Wednesday, May 06, 2009

United against racism: Dignity and justice for all.

Doris Abdullah, the Church of the Brethren’s representative to the United Nations and a member of the NGO Sub-Committee for the Elimination of Racism, attended the UN Durban Review Conference in Switzerland on April 20-24. She has provided the following report:

I am using "successful" to describe the outcome of the conference because it accomplished its goal of having a world follow-up meeting to assess the 2001 Durban Declaration, which provided an important new framework for guiding governments, NGOs, and other individuals and institutions in their efforts to combat racism, racial discrimination, xenophobia, and similar forms of intolerance.

The final outcome document was not what I would have wanted, but the fact remains that the document was reached by consensus of the world body, including the nine nations that either walked out or otherwise protested the conference on the opening day. The final document did not offend any nation and that in itself gives an opening to civil society organizations, such as ourselves, to continue our fight for human rights for the people racially discriminated against such as the following long list:

One of the largest racially discriminated groups are the Dalits, victims of racial discrimination based in the caste system. Dalit is a caste group born with the identity of "untouchable" and "lower caste." Dalits number between 250 million to 300 million persons found mostly in India, 5.4 million persons in Nepal, and millions in other parts of Southeast Asia and Africa.

Racial discrimination against indigenous peoples, who number 370 million in 70 countries. Indigenous peoples have in common a historical continuity with a given region prior to colonization, and a strong link to their lands. They maintain distinct social, economic, and political systems with distinct languages, cultures, beliefs, and knowledge systems. Two of the many racially discriminated issues raised by indigenous people are climate change and access to safe drinking water.

Persons belonging to national, ethnic, religious, and linguistic minorities. The Roma people, found throughout Europe, are the persons most identified as racially discriminated against. Article 27 of the "International Covenant on Civil and Political Rights" states that "persons belonging to such minorities shall not be denied the right in community with the other members of their group to enjoy their own culture, to profess and practice their own religion, or to use their own language."

Women face multiple forms of discrimination. The majority of the world's poorest people are women, who are further affected by discrimination if they belong to minority groups. Women who are discriminated against on the basis of both gender and race are frequently subject to violence. The UN "Convention on the Elimination of All Forms of Discrimination Against Women" (CEDAW) has been ratified by 185 states.

Migrants experience racial discrimination. It is estimated that more than 200 million people live outside their countries of origin. Irrespective of immigration status, migrants are entitled to human rights including economic, social, and cultural rights. There are state-criminalized migration offences throughout the globe. International treaties explicitly recognize that factors such as race, color, and national origin contribute to discrimination, exclusion, and disadvantages for migrants.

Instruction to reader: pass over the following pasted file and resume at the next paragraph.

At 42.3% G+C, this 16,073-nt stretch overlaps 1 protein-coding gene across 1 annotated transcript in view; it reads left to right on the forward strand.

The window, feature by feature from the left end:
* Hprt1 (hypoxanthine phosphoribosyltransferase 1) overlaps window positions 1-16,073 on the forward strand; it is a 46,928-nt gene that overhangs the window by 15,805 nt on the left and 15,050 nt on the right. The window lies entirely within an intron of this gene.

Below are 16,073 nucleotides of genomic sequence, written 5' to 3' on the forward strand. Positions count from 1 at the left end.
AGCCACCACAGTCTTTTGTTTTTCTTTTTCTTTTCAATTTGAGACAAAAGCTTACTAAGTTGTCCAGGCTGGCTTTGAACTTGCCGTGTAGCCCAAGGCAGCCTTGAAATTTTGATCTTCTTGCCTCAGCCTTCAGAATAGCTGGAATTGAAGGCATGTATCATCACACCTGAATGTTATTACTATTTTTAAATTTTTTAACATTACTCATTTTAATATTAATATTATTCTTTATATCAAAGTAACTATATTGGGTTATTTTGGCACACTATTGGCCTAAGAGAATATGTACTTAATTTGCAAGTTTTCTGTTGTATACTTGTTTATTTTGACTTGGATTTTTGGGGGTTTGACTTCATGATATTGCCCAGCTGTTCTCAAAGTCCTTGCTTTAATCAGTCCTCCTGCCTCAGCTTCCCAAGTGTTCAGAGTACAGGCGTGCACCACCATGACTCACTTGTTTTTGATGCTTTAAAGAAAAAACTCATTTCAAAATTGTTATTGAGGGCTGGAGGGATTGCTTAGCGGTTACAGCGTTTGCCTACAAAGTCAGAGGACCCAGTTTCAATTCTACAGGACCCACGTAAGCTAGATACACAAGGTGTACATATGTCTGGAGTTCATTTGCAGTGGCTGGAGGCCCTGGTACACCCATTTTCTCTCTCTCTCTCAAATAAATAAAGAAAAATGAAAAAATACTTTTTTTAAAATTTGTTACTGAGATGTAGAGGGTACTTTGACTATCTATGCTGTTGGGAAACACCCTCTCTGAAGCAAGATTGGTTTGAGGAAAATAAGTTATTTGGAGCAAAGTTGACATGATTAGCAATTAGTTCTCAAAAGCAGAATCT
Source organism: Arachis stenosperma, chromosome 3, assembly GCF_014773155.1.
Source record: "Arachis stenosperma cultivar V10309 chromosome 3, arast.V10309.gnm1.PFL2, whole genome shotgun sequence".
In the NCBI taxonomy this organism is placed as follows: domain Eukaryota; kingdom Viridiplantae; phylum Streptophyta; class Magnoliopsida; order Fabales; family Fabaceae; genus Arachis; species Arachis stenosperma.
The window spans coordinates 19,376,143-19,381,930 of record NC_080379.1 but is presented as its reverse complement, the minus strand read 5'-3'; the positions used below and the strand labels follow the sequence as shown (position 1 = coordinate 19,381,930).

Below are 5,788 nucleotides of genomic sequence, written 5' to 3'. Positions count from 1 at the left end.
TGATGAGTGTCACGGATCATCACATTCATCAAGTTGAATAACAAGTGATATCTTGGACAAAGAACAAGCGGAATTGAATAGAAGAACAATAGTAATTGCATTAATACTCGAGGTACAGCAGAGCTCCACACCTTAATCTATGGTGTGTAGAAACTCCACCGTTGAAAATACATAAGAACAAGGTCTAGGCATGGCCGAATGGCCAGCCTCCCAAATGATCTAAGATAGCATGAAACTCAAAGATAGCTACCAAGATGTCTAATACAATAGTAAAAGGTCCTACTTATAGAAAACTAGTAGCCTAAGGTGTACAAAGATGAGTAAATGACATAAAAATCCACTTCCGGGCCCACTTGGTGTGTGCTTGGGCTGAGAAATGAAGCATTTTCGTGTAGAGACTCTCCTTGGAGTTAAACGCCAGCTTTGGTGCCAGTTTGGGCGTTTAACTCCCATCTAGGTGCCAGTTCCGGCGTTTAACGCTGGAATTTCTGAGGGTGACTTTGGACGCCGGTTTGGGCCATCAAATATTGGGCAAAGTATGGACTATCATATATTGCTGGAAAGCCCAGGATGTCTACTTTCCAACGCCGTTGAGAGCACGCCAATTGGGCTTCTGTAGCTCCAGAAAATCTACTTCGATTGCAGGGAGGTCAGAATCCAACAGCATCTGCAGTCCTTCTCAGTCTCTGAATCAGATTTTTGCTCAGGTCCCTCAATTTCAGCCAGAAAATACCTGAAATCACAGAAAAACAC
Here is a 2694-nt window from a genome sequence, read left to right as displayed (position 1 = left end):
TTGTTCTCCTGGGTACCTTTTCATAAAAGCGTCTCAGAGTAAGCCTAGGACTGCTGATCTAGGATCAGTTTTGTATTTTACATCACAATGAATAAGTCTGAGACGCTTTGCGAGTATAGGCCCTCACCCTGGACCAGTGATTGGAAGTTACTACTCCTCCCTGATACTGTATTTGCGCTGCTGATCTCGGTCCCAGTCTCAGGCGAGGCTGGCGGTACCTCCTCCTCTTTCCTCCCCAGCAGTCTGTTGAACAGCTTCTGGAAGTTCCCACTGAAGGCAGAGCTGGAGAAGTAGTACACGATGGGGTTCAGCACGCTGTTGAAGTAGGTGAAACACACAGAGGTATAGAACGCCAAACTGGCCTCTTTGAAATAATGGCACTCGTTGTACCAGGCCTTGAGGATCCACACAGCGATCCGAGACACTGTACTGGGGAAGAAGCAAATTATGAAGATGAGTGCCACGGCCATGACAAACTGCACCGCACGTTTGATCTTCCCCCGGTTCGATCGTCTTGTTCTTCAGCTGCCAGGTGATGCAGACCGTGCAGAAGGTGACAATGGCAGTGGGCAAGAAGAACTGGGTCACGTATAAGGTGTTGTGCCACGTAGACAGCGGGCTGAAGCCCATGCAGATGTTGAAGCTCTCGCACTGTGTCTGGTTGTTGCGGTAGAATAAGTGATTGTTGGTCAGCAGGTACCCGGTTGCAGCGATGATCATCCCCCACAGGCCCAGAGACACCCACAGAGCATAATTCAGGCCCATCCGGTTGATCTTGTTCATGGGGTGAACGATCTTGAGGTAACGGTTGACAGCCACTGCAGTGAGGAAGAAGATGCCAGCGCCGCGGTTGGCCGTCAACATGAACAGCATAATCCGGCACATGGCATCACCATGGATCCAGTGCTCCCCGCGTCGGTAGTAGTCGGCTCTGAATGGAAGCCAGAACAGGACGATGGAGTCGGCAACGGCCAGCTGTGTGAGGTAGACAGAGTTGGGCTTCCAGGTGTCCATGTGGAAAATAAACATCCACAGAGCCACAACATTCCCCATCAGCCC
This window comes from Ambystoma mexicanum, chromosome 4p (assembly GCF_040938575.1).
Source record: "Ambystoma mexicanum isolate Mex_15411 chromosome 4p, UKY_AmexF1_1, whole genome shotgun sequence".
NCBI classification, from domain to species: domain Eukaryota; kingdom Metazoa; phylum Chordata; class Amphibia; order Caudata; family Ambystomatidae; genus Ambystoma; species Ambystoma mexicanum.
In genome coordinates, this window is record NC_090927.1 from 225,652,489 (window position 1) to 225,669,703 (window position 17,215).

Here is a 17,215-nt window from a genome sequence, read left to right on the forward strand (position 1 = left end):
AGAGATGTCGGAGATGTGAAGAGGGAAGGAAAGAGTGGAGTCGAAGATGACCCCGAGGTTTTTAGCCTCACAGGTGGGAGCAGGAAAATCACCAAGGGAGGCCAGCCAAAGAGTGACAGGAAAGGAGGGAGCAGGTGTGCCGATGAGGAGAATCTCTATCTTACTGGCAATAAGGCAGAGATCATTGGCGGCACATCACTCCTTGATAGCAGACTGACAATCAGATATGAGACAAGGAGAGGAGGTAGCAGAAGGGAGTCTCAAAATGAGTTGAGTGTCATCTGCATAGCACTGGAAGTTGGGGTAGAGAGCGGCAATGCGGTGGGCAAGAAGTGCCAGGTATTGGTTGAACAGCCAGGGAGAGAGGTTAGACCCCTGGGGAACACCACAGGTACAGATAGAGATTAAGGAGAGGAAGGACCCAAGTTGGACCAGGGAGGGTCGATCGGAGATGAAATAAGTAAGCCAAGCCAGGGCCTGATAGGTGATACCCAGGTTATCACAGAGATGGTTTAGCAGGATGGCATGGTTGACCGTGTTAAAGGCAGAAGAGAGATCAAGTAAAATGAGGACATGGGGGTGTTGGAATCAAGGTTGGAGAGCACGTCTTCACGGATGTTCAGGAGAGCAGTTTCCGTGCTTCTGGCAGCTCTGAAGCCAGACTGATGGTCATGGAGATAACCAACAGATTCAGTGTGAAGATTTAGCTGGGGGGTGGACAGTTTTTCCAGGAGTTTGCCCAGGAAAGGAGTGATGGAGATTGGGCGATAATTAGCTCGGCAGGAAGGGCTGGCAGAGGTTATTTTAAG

People of African descent. The UN Commission on Human Rights has created the Working Group of Experts on People of African Descent, a Special Rapporteur on contemporary forms of racism, an Independent Expert on minority issues, and the Committee on the Elimination of Racial Discrimination, which have consistently taken up Afro-descendant issues. For 400 years, people of African descent were marginalized as part of the legacy of slavery and colonialism. Racism and racial discrimination have caused people of African descent to suffer exclusion and poverty. African descendants are disadvantaged in access to education, health care, markets, loans, and technology.

Others mentioned at the conference as victims of racism include the Buraku people of Japan, and the Palestinian people.

In 2001 the Durban Conference was attended by 18,000 people with 2,500 delegates from 170 countries including 16 heads of state. Only one head of state attended this year’s Review Conference--the President of Iran--but all 192 heads of member states were invited.

Not one of the nations that walked out because of Iran's remarks called what was said incorrect, but instead poured out their rage on the President of Iran personally and the conference as a whole. I believe that they merely did not want to confront the racism in their own countries.

Canada does not want to engage its indigenous population in dialogue about disputed lands, Israel does not want to talk about the segregation wall on Palestinian lands, the US does not want conversation about reparations for slavery, and Europe does not want to speak about the millions of people of color who have come to European countries since globalization and are denied equal access and basic human rights.

-- Doris Abdullah is the Church of the Brethren’s representative to the United Nations and a member of the NGO Sub-Committee for the Elimination of Racism.

Source: 5/06/2009 Newsline

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